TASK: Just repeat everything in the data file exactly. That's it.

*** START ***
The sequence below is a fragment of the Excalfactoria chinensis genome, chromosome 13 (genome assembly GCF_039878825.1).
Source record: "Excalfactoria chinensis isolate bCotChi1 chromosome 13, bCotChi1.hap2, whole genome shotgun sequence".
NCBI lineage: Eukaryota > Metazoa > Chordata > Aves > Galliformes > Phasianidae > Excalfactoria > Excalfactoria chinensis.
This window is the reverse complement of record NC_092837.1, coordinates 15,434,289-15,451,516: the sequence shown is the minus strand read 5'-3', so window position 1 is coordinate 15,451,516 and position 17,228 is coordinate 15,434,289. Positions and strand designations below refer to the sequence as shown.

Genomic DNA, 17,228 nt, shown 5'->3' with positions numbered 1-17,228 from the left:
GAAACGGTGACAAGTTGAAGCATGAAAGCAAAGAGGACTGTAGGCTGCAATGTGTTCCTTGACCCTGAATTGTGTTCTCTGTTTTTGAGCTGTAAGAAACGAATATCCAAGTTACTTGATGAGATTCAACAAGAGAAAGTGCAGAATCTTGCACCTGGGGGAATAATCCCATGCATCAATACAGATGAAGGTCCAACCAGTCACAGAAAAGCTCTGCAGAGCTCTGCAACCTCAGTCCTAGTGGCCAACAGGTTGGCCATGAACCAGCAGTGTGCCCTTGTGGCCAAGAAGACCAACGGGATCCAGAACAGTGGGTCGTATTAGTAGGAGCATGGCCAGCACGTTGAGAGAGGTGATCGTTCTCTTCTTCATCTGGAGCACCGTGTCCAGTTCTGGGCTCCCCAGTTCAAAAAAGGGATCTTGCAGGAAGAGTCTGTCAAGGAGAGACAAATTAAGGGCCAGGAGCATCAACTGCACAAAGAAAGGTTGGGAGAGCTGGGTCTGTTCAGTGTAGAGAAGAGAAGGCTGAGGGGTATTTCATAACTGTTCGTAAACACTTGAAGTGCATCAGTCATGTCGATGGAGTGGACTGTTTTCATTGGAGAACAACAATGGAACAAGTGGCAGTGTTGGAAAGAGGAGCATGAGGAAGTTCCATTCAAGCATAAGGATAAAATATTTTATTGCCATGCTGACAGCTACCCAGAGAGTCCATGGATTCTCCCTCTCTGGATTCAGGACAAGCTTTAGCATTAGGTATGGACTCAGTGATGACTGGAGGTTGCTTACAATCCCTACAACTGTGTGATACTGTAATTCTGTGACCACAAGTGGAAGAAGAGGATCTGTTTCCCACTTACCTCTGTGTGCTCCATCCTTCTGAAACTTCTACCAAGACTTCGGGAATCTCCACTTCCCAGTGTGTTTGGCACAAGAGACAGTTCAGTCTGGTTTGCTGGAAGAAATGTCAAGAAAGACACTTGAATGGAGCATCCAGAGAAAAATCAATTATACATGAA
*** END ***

The sequence below is a fragment of the Excalfactoria chinensis genome, chromosome 13 (genome assembly GCF_039878825.1).
Source record: "Excalfactoria chinensis isolate bCotChi1 chromosome 13, bCotChi1.hap2, whole genome shotgun sequence".
NCBI lineage: Eukaryota > Metazoa > Chordata > Aves > Galliformes > Phasianidae > Excalfactoria > Excalfactoria chinensis.
This window is the reverse complement of record NC_092837.1, coordinates 15,434,289-15,451,516: the sequence shown is the minus strand read 5'-3', so window position 1 is coordinate 15,451,516 and position 17,228 is coordinate 15,434,289. Positions and strand designations below refer to the sequence as shown.

Genomic DNA, 17,228 nt, shown 5'->3' with positions numbered 1-17,228 from the left:
GAAACGGTGACAAGTTGAAGCATGAAAGCAAAGAGGACTGTAGGCTGCAATGTGTTCCTTGACCCTGAATTGTGTTCTCTGTTTTTGAGCTGTAAGAAACGAATATCCAAGTTACTTGATGAGATTCAACAAGAGAAAGTGCAGAATCTTGCACCTGGGGGAATAATCCCATGCATCAATACAGATGAAGGTCCAACCAGTCACAGAAAAGCTCTGCAGAGCTCTGCAACCTCAGTCCTAGTGGCCAACAGGTTGGCCATGAACCAGCAGTGTGCCCTTGTGGCCAAGAAGACCAACGGGATCCAGAACAGTGGGTCGTATTAGTAGGAGCATGGCCAGCACGTTGAGAGAGGTGATCGTTCTCTTCTTCATCTGGAGCACCGTGTCCAGTTCTGGGCTCCCCAGTTCAAAAAAGGGATCTTGCAGGAAGAGTCTGTCAAGGAGAGACAAATTAAGGGCCAGGAGCATCAACTGCACAAAGAAAGGTTGGGAGAGCTGGGTCTGTTCAGTGTAGAGAAGAGAAGGCTGAGGGGTATTTCATAACTGTTCGTAAACACTTGAAGTGCATCAGTCATGTCGATGGAGTGGACTGTTTTCATTGGAGAACAACAATGGAACAAGTGGCAGTGTTGGAAAGAGGAGCATGAGGAAGTTCCATTCAAGCATAAGGATAAAATATTTTATTGCCATGCTGACAGCTACCCAGAGAGTCCATGGATTCTCCCTCTCTGGATTCAGGACAAGCTTTAGCATTAGGTATGGACTCAGTGATGACTGGAGGTTGCTTACAATCCCTACAACTGTGTGATACTGTAATTCTGTGACCACAAGTGGAAGAAGAGGATCTGTTTCCCACTTACCTCTGTGTGCTCCATCCTTCTGAAACTTCTACCAAGACTTCGGGAATCTCCACTTCCCAGTGTGTTTGGCACAAGAGACAGTTCAGTCTGGTTTGCTGGAAGAAATGTCAAGAAAGACACTTGAATGGAGCATCCAGAGAAAAATCAATTATACATGAA